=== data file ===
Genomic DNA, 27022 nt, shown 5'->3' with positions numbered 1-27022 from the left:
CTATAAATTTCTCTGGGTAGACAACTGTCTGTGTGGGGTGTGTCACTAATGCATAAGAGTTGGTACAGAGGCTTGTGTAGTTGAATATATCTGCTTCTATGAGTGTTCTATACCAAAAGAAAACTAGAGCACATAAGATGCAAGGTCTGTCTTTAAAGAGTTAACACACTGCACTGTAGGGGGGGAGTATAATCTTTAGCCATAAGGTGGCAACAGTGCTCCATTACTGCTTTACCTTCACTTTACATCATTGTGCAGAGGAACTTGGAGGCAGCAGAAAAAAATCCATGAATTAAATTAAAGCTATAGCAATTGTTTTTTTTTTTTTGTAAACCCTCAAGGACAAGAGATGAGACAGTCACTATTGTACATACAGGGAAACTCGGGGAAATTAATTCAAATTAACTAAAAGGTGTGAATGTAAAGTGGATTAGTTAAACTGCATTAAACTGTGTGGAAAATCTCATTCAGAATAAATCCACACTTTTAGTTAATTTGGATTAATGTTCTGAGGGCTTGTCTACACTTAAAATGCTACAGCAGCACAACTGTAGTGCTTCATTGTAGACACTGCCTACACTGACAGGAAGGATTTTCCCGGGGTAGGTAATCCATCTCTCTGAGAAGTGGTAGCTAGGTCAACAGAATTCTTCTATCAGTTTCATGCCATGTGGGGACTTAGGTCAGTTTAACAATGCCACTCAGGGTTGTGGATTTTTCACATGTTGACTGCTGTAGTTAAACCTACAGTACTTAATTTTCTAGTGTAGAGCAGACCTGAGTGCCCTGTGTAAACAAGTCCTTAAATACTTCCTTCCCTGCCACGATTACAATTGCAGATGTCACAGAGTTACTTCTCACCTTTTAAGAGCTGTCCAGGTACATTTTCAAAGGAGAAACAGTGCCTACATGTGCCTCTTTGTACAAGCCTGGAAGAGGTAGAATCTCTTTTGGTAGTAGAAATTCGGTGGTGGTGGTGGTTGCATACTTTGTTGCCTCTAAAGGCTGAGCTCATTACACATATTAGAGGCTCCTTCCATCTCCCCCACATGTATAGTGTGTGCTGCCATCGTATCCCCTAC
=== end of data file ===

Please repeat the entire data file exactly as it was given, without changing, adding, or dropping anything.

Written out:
Genomic DNA, 27022 nt, shown 5'->3' with positions numbered 1-27022 from the left:
CTATAAATTTCTCTGGGTAGACAACTGTCTGTGTGGGGTGTGTCACTAATGCATAAGAGTTGGTACAGAGGCTTGTGTAGTTGAATATATCTGCTTCTATGAGTGTTCTATACCAAAAGAAAACTAGAGCACATAAGATGCAAGGTCTGTCTTTAAAGAGTTAACACACTGCACTGTAGGGGGGGAGTATAATCTTTAGCCATAAGGTGGCAACAGTGCTCCATTACTGCTTTACCTTCACTTTACATCATTGTGCAGAGGAACTTGGAGGCAGCAGAAAAAAATCCATGAATTAAATTAAAGCTATAGCAATTGTTTTTTTTTTTTTGTAAACCCTCAAGGACAAGAGATGAGACAGTCACTATTGTACATACAGGGAAACTCGGGGAAATTAATTCAAATTAACTAAAAGGTGTGAATGTAAAGTGGATTAGTTAAACTGCATTAAACTGTGTGGAAAATCTCATTCAGAATAAATCCACACTTTTAGTTAATTTGGATTAATGTTCTGAGGGCTTGTCTACACTTAAAATGCTACAGCAGCACAACTGTAGTGCTTCATTGTAGACACTGCCTACACTGACAGGAAGGATTTTCCCGGGGTAGGTAATCCATCTCTCTGAGAAGTGGTAGCTAGGTCAACAGAATTCTTCTATCAGTTTCATGCCATGTGGGGACTTAGGTCAGTTTAACAATGCCACTCAGGGTTGTGGATTTTTCACATGTTGACTGCTGTAGTTAAACCTACAGTACTTAATTTTCTAGTGTAGAGCAGACCTGAGTGCCCTGTGTAAACAAGTCCTTAAATACTTCCTTCCCTGCCACGATTACAATTGCAGATGTCACAGAGTTACTTCTCACCTTTTAAGAGCTGTCCAGGTACATTTTCAAAGGAGAAACAGTGCCTACATGTGCCTCTTTGTACAAGCCTGGAAGAGGTAGAATCTCTTTTGGTAGTAGAAATTCGGTGGTGGTGGTGGTTGCATACTTTGTTGCCTCTAAAGGCTGAGCTCATTACACATATTAGAGGCTCCTTCCATCTCCCCCACATGTATAGTGTGTGCTGCCATCGTATCCCCTAC